This game, titled DonkeyKong.exe (or スーパードンキーコング D R E A M A K E), is a hypnotic reimagining of the original, complete with a lethargic version of the game’s memorable soundtrack and a dizzying array of retro screen effects and sounds. As Donkey, Diddy, and Cranky Kong traverse through this freakish experiment, players will notice that this isn’t quite the same game they grew up with.

Characters only have the ability to walk side to side and jump, and many of the title’s staples have been transformed to fit the vaporwave ideology. Memorable locations have been replaced with a neon landscape of geometric vector graphics, and robotic bleeps and bloops stand in for the game’s original sound effects.

One of the most interesting changes is the collectible letters from the original that once only spelled out “Kong.” Here they have much darker messages like “Consume” and “Obey,” as you’ll soon find that all you can really do in DonkeyKong.exe is collect bananas and watch as Cranky falls into an abyss of commercialization. The theme of consumption fits in well with the genre’s cultural outlook. In an interview with Kotaku, the game’s creator, Sebastian Strand, noted that he was drawn to vaporwave because of its "ambivalent relationship to commercialism and the notion of dissecting (often superficial) popular culture and twisting and redefining it into something new just tickles me the right way.”

For the most part, DonkeyKong.exe is beyond a written explanation. If you’re interested in this bizarre take on the beloved Super Nintendo game, you can download it for free.

[h/t Kotaku]

Target Is Getting a Mario Kart Makeover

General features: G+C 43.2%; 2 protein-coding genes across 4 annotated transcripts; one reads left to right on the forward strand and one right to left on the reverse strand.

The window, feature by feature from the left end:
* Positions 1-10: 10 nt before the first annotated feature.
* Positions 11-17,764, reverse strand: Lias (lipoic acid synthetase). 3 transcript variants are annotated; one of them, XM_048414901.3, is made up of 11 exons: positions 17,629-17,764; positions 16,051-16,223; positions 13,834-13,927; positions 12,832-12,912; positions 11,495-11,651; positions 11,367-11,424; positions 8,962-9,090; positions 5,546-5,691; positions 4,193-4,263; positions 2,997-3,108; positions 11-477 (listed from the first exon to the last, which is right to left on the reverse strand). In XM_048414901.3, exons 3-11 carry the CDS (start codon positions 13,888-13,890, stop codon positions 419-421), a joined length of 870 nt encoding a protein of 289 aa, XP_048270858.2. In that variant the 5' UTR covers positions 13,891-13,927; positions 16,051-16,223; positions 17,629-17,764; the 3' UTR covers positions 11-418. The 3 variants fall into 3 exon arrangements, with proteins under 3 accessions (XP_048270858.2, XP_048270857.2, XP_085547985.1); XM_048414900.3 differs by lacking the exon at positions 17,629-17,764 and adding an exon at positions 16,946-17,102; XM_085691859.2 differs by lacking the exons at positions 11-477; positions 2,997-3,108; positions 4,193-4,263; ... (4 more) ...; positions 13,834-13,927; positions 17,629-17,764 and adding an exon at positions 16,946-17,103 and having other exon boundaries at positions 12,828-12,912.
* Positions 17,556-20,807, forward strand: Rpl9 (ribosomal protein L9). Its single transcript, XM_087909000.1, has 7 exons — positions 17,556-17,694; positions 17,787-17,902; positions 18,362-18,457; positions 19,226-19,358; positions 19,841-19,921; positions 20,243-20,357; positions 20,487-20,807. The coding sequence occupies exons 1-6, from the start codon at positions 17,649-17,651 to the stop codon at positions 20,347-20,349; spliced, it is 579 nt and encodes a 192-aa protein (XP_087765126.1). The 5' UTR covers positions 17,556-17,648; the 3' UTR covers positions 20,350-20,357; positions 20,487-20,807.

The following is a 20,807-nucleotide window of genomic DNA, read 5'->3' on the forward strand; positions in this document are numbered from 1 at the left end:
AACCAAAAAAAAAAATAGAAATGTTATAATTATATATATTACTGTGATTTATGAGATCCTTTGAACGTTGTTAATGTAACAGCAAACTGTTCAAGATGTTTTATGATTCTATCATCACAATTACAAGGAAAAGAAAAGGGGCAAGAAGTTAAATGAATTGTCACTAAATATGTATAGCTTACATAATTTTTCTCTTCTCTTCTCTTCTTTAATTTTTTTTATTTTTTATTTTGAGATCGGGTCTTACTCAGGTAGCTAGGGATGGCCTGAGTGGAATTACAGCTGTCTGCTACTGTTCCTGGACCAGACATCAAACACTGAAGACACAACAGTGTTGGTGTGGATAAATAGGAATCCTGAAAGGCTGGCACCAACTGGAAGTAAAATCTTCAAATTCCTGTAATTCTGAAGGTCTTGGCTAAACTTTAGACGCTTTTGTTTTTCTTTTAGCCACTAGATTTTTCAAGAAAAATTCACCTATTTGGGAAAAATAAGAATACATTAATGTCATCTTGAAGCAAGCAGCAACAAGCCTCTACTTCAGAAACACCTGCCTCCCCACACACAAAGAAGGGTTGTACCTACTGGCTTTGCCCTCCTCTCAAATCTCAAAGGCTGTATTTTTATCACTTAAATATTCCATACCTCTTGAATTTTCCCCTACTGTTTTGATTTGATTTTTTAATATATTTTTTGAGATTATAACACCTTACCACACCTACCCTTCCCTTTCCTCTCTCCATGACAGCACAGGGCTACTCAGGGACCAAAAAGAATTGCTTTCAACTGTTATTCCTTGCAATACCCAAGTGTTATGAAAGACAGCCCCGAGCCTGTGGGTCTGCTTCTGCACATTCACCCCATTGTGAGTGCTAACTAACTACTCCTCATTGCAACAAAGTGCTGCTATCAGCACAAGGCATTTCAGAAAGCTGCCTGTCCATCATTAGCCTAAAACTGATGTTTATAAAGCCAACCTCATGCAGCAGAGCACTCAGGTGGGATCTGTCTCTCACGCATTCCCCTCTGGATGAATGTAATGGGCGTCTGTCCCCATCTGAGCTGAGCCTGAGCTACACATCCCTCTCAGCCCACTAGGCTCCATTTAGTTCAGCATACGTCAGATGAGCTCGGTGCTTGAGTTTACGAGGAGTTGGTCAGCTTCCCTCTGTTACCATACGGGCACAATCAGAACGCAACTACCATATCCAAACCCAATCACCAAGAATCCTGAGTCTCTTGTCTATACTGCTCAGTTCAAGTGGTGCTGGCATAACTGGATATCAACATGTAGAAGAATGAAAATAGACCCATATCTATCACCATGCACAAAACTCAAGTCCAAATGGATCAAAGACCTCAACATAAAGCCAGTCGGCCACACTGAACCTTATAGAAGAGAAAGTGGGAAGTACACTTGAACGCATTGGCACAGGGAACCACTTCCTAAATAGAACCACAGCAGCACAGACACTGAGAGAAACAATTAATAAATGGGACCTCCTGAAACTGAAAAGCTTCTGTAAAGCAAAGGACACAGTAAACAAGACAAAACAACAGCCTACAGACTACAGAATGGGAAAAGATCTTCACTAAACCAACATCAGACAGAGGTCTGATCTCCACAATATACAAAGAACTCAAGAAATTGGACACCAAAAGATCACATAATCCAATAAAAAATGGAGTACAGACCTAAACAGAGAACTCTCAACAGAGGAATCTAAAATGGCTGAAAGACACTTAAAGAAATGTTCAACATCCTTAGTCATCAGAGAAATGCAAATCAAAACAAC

The Mario Kart franchise is the rare example of a game series that reaches all ages, from grammar school play dates to dorm room tournaments and beyond. And with the April 28 release of Mario Kart 8 for the Nintendo Switch looming, Target has turned into a love letter for all things Kart.

The transformation begins at the very front of 650-plus Target stores across the United States, where the big red bollards that keep stray shopping carts in check have been turned into spherical Marios and Luigis. From there, the store doors are rigged with flashing lights as shoppers are serenaded by the Mario theme song as they enter.

The stores' shopping carts have also undergone a makeover to look like Mario, Luigi, and Princess Peach’s karts from the game. (Though Target does sell bananas, you'll have to supply your own blue turtle shells and Bob-ombs for that authentic Kart experience.)

Target will only look like a real-world Kart track for a limited time, so if you want to feel what it’s like to race down the aisle as Princess Peach, you better head to your local store soon to see if they’re participating. And if you’re looking to ensure you land your own copy of Mario Kart 8, you can go to Target’s website to preorder a copy.

Unfortunately, if it’s a new Nintendo Switch you’re after, well, Target isn’t making any promises. While it's not as impossible to find as the NES Classic was (when it still existed), Nintendo’s latest console isn’t immune to the company’s infamous low supply and high demand model.

“If you’re still trying to get your hands on Nintendo Switch, keep checking your local Target store,” the website states. “We’re working hard with Nintendo to keep these crazy-popular consoles flowing in to Target stores throughout the year.”

For now, your best chance to play some Kart might be in the aisles of your local Target.